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For Immediate Release
Office of the Press Secretary
November 23, 2005
Statement on Blocking Property of Additional Persons Undermining Democratic Processes in Zimbabwe
In March 2003, the United States applied targeted economic sanctions against a list of 77 persons hindering democratic reform in Zimbabwe. On November 22, 2005, the President signed an Executive Order that allows the Secretary of the Treasury, in consultation with the Secretary of State, to go beyond previous authority and block the property of additional persons undermining democratic processes or institutions in Zimbabwe, their immediate family members, and any persons assisting them. The President also designated and blocked the assets of 128 persons and 33 entities. There is still time for the Government of Zimbabwe to avoid a further expansion of the sanctions list should it begin serious efforts to restore democratic norms and the rule of law.
This action is not aimed at the people of Zimbabwe, but rather at those most responsible for their plight. The failed political and economic policies of the Robert Mugabe regime have succeeded in devastating Zimbabwe. The United States has repeatedly called upon the Government of Zimbabwe to abandon its harassment of civil society, the press, and the political opposition; to restore the rule of law; to negotiate in good faith to resolve the impasse created by the flawed 2002 elections; and to hold free and fair parliamentary elections in 2005. Such efforts have yielded insufficient results. The parliamentary elections in March 2005 were neither free nor fair. Recent demolitions of housing and informal markets have displaced 700,000 people at a time when Zimbabwe is already in the grip of a humanitarian crisis.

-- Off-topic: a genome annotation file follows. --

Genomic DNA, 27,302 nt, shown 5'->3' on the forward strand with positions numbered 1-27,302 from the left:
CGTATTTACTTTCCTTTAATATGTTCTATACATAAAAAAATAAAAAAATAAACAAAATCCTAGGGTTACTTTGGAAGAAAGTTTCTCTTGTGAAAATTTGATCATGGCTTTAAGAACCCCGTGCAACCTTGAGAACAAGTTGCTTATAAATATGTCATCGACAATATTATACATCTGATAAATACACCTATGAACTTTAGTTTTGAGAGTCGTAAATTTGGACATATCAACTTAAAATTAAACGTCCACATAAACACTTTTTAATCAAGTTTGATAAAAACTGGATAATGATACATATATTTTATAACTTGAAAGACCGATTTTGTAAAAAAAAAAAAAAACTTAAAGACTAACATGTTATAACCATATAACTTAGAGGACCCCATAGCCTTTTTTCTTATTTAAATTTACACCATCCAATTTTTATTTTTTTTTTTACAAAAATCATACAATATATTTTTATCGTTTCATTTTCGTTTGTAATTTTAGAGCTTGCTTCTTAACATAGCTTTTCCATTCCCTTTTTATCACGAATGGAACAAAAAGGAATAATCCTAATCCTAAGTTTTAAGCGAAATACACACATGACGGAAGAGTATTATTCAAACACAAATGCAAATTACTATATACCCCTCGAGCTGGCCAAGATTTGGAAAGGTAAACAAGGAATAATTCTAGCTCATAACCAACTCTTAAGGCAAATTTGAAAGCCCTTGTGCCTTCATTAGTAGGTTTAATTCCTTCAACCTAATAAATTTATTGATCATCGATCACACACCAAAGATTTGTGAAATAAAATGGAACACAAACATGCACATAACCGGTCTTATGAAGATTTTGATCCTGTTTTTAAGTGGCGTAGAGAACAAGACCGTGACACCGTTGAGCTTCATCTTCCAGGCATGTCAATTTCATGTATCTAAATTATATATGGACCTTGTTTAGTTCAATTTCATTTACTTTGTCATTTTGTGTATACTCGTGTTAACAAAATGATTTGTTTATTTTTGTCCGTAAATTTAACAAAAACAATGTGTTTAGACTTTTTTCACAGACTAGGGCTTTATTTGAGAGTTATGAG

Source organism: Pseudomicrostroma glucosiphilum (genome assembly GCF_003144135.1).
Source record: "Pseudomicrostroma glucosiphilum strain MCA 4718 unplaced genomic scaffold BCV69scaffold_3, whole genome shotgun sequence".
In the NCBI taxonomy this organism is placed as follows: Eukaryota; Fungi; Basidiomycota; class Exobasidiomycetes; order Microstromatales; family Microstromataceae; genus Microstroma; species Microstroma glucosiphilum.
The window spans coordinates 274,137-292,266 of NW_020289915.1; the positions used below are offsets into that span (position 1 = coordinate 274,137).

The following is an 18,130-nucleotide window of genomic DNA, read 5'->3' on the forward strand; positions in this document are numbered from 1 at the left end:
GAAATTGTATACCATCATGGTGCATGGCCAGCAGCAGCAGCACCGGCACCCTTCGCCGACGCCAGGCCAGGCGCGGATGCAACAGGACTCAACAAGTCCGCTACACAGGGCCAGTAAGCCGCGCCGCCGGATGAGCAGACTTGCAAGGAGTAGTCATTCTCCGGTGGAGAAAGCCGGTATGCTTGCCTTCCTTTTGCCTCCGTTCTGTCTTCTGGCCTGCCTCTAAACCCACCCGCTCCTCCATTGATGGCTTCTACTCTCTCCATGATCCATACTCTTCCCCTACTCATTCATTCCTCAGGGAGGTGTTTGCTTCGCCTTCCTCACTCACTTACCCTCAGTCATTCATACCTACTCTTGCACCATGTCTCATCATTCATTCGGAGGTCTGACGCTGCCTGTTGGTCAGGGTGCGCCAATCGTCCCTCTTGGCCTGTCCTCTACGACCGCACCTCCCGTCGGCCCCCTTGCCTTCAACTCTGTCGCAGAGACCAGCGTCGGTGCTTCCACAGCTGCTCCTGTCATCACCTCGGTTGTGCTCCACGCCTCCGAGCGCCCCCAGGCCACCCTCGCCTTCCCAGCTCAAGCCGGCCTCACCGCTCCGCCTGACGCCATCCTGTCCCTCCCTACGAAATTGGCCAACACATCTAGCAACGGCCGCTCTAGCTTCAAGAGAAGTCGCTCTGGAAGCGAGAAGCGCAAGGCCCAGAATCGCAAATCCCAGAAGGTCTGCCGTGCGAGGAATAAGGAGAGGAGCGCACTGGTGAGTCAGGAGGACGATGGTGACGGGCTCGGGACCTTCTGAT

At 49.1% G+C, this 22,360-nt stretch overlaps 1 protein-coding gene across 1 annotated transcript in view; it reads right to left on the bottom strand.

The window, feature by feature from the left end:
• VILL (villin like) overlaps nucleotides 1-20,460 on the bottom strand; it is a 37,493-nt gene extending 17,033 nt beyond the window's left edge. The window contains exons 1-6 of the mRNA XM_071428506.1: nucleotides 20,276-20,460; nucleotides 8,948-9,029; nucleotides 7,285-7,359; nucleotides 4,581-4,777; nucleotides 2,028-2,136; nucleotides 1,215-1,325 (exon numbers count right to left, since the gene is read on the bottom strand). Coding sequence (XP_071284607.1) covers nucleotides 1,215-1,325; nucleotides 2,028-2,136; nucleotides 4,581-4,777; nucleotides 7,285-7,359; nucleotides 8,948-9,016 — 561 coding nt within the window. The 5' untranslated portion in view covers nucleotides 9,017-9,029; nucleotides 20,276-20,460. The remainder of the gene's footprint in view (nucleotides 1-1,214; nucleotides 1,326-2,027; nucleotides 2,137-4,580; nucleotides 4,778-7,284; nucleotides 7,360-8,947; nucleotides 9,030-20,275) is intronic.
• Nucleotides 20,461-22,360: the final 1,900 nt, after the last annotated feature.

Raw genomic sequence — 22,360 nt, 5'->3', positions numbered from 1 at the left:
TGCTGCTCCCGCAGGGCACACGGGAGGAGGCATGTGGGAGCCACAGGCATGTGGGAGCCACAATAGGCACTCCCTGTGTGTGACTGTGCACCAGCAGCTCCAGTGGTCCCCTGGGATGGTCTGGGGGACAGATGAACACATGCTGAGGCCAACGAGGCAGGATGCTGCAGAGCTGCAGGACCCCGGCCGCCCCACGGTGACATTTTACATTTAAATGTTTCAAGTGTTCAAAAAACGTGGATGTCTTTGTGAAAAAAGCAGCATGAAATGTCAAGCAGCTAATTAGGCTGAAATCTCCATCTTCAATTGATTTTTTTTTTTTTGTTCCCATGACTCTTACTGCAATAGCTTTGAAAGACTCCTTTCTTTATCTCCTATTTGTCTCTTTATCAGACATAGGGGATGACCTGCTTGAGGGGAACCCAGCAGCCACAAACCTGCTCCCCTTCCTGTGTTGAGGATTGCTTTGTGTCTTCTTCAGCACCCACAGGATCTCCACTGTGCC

The United States calls on all political actors in Zimbabwe to embrace democratic reforms, to engage in meaningful dialogue to resolve the current impasse, and to once again place the country on a path toward development and prosperity.
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